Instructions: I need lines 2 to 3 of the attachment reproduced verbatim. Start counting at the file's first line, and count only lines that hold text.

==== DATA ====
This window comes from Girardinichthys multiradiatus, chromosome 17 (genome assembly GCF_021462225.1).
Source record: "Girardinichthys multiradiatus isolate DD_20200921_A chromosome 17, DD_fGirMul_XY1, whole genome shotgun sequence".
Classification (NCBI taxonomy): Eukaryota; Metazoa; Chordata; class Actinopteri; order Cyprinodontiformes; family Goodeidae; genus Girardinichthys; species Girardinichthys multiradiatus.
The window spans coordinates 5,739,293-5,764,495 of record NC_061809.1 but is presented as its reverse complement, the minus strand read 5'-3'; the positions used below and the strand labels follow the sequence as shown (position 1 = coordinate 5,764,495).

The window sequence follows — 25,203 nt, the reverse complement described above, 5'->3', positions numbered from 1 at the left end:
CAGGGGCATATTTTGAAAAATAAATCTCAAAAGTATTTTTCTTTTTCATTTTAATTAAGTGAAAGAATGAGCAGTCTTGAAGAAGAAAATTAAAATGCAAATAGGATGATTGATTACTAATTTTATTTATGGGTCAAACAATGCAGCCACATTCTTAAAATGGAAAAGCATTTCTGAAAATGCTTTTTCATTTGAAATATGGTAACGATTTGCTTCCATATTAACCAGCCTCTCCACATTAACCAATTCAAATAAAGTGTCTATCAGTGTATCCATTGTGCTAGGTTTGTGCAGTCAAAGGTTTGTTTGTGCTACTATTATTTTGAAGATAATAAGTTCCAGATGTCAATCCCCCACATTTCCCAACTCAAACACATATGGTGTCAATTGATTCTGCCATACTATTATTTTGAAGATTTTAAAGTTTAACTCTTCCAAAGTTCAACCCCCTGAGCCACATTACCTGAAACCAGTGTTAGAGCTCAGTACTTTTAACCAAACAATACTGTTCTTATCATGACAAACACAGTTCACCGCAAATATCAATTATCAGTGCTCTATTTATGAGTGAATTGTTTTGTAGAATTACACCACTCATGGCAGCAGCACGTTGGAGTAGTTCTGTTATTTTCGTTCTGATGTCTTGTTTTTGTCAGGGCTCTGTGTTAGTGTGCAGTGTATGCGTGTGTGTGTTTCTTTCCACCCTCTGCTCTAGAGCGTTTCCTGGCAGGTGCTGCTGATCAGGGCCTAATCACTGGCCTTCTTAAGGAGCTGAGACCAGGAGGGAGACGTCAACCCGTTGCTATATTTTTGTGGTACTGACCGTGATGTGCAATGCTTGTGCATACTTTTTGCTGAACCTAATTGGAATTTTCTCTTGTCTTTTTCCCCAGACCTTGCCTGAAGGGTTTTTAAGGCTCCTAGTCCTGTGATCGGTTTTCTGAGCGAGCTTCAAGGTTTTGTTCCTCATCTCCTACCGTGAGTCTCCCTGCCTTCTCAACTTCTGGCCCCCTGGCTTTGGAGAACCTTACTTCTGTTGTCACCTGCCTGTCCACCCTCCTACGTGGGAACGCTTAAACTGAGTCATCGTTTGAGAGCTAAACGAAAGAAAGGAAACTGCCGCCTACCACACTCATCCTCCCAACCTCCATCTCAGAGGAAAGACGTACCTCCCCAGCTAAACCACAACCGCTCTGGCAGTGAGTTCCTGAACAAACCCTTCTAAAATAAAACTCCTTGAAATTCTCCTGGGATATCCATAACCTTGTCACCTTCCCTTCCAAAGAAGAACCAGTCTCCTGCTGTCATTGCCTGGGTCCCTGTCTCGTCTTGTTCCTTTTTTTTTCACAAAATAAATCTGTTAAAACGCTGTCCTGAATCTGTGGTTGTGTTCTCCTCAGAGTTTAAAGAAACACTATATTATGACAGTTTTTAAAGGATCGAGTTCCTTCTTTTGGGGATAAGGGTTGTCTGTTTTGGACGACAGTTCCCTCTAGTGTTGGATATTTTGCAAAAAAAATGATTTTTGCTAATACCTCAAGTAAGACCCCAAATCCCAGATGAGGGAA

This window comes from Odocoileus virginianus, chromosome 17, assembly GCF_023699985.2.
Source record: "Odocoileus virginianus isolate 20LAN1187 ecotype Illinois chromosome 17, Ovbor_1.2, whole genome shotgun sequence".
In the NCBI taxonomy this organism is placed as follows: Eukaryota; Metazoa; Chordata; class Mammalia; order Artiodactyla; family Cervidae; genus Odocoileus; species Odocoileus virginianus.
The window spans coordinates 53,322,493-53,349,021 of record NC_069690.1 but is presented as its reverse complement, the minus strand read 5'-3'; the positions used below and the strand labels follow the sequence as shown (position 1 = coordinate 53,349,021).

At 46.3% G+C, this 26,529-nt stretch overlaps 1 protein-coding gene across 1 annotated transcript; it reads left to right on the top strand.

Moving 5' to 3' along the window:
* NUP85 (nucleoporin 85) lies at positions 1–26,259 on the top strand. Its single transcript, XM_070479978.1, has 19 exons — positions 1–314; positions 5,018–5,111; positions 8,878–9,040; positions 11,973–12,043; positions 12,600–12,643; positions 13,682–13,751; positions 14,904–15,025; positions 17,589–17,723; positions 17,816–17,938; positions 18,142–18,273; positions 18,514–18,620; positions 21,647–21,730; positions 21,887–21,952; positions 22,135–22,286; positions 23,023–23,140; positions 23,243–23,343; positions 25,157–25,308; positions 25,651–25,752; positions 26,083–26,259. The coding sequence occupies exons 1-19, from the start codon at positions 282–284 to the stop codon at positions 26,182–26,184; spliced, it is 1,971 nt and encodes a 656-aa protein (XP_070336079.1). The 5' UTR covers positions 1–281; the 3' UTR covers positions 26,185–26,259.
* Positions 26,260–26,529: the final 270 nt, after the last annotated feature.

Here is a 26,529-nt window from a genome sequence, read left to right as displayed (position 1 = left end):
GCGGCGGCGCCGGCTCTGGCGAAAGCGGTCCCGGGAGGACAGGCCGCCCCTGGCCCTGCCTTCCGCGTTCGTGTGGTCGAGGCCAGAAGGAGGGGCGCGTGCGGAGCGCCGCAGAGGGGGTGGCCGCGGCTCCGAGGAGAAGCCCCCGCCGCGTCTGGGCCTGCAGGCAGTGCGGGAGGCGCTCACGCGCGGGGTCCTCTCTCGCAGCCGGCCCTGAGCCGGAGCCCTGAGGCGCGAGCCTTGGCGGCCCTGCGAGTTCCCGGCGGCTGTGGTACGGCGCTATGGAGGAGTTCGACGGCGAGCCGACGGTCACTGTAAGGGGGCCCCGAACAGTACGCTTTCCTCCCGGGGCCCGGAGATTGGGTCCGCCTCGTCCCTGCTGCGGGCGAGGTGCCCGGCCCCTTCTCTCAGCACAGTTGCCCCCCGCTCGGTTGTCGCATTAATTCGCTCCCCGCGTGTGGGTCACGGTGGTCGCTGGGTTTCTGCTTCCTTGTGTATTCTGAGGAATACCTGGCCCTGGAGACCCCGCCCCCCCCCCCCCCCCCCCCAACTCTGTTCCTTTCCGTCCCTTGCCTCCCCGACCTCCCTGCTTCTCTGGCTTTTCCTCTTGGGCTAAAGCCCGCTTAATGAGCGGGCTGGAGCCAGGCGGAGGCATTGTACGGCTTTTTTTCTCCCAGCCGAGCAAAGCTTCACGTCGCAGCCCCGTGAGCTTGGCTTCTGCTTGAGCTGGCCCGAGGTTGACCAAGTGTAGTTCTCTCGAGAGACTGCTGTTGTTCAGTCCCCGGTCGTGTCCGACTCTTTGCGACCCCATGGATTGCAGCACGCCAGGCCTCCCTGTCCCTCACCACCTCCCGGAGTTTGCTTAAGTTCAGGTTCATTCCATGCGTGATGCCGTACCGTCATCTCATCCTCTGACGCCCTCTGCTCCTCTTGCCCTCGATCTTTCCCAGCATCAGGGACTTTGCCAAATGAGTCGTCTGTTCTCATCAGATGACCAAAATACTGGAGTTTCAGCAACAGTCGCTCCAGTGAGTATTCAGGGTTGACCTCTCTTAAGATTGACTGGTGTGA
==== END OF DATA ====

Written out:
Source record: "Girardinichthys multiradiatus isolate DD_20200921_A chromosome 17, DD_fGirMul_XY1, whole genome shotgun sequence".
Classification (NCBI taxonomy): Eukaryota; Metazoa; Chordata; class Actinopteri; order Cyprinodontiformes; family Goodeidae; genus Girardinichthys; species Girardinichthys multiradiatus.